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ASCLS eNewsBytes
July 7, 2009
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Patients Not Always Told of Lab Results
from Medscape Medical News
Primary care clinicians and their staffs sometimes fail to inform all patients of the results of lab or screening tests – or fail to keep records that patients were informed and thus have no proof, says a study in the June 22 issue of the Archives of Internal Medicine. That poses potential dangers to consumer health and possible legal troubles for doctors, researchers say. More    E-mail article

Beckman Coulter

U.S. Doctors Treat Heart Attack with Man's Own Stem Cells
from HealthDay News via Forbes
American physicians say they've performed the first procedure in which a patient received injections of his own heart stem cells to repair heart attack damage. The 39-year-old man is the first of 16 people who will undergo the procedure as part of a phase 1 clinical trial being conducted at Cedars-Sinai Heart Institute in Los Angeles. Another eight people will act as controls. More    E-mail article

Variations in Five Genes Raise Risk for Most Common Brain Tumors
from Science Daily
Common genetic variations spread across five genes raise a person's risk of developing the most frequent type of brain tumor, an international research team reports online in Nature Genetics. Genetic risk factors identified by the research team, also are the first glioma risk factors of any type identified in a large study. More    E-mail article

Using Hemoglobin A1c Values to Diagnose Diabetes
from Medscape Medical News
Anne L. Peters, MD, CDE, director of clinical diabetes programs at the University of Southern California and professor of clinical medicine at the university's Keck School of Medicine, discusses using Hemoglobin A1c values to diagnose diabetes. More    E-mail article

Arteriocyte Medical Systems in Cleveland Works on Machine to Produce Large Quantities of Artificial Blood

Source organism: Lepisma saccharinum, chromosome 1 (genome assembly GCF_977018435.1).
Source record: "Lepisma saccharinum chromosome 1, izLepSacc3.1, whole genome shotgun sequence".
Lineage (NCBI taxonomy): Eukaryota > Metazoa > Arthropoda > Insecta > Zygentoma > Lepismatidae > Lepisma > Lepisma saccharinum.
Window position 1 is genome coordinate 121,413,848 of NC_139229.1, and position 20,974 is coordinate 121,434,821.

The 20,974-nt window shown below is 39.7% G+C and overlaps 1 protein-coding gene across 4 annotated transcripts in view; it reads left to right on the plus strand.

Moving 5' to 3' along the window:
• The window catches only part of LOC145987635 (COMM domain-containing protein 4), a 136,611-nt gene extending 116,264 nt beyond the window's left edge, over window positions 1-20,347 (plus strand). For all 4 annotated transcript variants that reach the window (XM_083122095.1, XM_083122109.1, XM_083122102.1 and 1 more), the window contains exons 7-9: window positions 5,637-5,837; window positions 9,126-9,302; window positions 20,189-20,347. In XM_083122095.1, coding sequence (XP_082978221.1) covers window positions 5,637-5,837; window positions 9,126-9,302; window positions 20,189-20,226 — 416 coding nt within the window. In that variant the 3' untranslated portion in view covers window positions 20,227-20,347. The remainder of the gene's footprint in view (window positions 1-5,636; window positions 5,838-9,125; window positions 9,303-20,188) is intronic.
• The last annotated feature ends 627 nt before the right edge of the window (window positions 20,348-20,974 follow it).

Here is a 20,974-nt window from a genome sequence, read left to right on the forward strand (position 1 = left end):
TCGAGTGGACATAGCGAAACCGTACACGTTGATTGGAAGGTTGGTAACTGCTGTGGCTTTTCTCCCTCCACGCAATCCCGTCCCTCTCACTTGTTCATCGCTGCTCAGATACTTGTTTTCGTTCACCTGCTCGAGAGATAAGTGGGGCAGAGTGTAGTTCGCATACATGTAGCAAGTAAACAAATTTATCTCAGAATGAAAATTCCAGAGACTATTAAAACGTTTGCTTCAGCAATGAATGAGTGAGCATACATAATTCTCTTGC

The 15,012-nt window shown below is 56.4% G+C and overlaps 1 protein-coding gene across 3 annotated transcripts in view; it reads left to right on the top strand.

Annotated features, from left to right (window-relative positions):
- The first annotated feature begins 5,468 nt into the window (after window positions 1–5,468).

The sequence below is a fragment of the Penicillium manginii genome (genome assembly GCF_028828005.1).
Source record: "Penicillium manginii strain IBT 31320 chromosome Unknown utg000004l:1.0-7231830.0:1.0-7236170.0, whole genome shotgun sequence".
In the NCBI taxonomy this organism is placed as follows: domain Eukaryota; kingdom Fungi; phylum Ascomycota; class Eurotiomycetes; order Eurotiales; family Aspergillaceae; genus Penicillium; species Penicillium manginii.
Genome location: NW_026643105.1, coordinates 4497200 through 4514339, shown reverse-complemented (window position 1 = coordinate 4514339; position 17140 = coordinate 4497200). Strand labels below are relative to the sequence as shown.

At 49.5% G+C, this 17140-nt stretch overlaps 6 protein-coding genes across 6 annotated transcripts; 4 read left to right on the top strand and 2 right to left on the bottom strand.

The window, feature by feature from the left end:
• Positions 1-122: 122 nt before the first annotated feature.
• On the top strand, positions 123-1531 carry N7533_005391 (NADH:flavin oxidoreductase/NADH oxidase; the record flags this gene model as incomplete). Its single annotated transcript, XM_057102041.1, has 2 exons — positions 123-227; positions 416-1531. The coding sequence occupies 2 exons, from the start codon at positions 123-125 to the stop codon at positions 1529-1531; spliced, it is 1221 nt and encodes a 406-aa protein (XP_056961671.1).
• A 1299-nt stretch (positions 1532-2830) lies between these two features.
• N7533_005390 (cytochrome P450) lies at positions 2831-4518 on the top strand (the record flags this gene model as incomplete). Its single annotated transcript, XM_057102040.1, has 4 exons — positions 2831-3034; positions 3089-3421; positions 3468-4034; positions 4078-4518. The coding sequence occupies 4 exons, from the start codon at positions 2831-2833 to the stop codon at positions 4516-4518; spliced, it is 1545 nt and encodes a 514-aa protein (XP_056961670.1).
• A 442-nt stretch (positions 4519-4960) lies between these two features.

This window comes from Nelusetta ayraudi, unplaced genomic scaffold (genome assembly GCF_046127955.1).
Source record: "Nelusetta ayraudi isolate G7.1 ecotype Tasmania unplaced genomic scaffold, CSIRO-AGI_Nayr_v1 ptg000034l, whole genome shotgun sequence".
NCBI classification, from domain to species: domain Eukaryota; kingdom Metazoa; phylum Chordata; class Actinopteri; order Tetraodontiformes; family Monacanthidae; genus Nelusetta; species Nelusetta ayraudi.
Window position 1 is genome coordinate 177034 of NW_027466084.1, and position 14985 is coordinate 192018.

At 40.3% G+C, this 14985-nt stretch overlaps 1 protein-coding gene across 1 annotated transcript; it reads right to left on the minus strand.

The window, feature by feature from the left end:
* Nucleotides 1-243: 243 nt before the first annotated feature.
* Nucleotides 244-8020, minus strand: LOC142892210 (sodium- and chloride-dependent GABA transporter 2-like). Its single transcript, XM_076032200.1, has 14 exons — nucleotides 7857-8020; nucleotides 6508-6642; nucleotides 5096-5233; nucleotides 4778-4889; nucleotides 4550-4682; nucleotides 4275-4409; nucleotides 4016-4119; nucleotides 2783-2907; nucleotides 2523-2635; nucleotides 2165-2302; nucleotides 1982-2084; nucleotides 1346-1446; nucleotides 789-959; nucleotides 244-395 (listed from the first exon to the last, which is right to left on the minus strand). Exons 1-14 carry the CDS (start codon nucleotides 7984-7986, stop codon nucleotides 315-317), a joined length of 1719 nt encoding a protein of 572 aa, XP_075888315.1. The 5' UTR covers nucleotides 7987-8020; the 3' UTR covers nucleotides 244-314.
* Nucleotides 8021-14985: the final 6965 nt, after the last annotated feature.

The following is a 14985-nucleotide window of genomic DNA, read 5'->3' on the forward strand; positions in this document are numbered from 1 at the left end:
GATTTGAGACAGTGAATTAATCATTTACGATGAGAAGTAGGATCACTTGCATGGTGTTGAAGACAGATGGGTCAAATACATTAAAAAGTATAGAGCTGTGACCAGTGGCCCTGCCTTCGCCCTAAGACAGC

from The Plain Dealer
Lab results at a small biotechnology firm in Cleveland show early promise for creating a machine that can produce large quantities of pre-packaged artificial blood. But researchers expect the technology will not be ready for use for at least a couple of years. The team at Arteriocyte Medical Systems claims to have successfully created human blood from stem cells at a rate that could allow the military and hospitals to produce units of blood on site. More    E-mail article


Transmission and Pathogenesis of Swine-Origin 2009 A(H1N1) Influenza Viruses in Ferrets and Mice
from Science magazine
Recent reports of mild to severe influenza-like illness in humans caused by a novel swine-origin 2009 A(H1N1) influenza virus underscore the need to better understand the pathogenesis and transmission of these viruses in mammals. Here, selected 2009 A(H1N1) isolates were assessed for their ability to cause disease in mice and ferrets, and compared with a contemporary seasonal H1N1 virus for their ability to transmit by respiratory droplets to naïve ferrets. More    E-mail article

Washington to Give Antiviral Drugs to WHO
from Reuters
The U.S. government said it will give 420,000 treatment courses of Tamiflu to the Pan-American Health Organization to help fight the new H1N1 influenza virus in Latin America and the Caribbean. The U.S. Health and Human Services Department said treating and preventing the virus helps the security of the region, as well as that of the United States. More    E-mail article

Is ViraCor-IBT Labs Merger a Redux of the LabCorp-Monogram Deal?
from GenomeWeb Daily News
ViraCor Laboratories, a clinical lab specializing in infectious diseases, plans to merge with IBT Laboratories, a clinical-diagnostics and biomedical-research lab specializing in immunology and allergy assays, the firms said. The short take-home on the deal is that, with IBT on board, ViraCor gets a ready-made R&D shop that develops novel immunology and infectious-disease assays for clinical labs. More    E-mail article

Infectious Disease Experts Applaud Move to Overturn HIV Entry Ban
from Infection Control Today
The Infectious Diseases Society of America, the HIV Medicine Association, and the Center for Global Health Policy say they strongly support the Obama administration’s move to lift the two-decades-old ban on travel and immigration to the U.S. by HIV-positive individuals. More    E-mail article

Stem Cell Factor Indicative of Asthma Severity
from U.S. News & World Reports
In 25 or 50 or 75 years, maybe today's scourges — cancer, heart disease, diabetes — will have receded into medical lore as 21st-century versions of childbirth fever (it once killed a quarter of the women who delivered at some hospitals) or tuberculosis. If so, thanks will be owed to medical pioneers like the 14 you can read about here — smart, imaginative, and impatient with conventional boundaries. Such cutting-edge scientists are also increasingly well funded, thanks to the new emphasis by the White House and Congress on research. More    E-mail article

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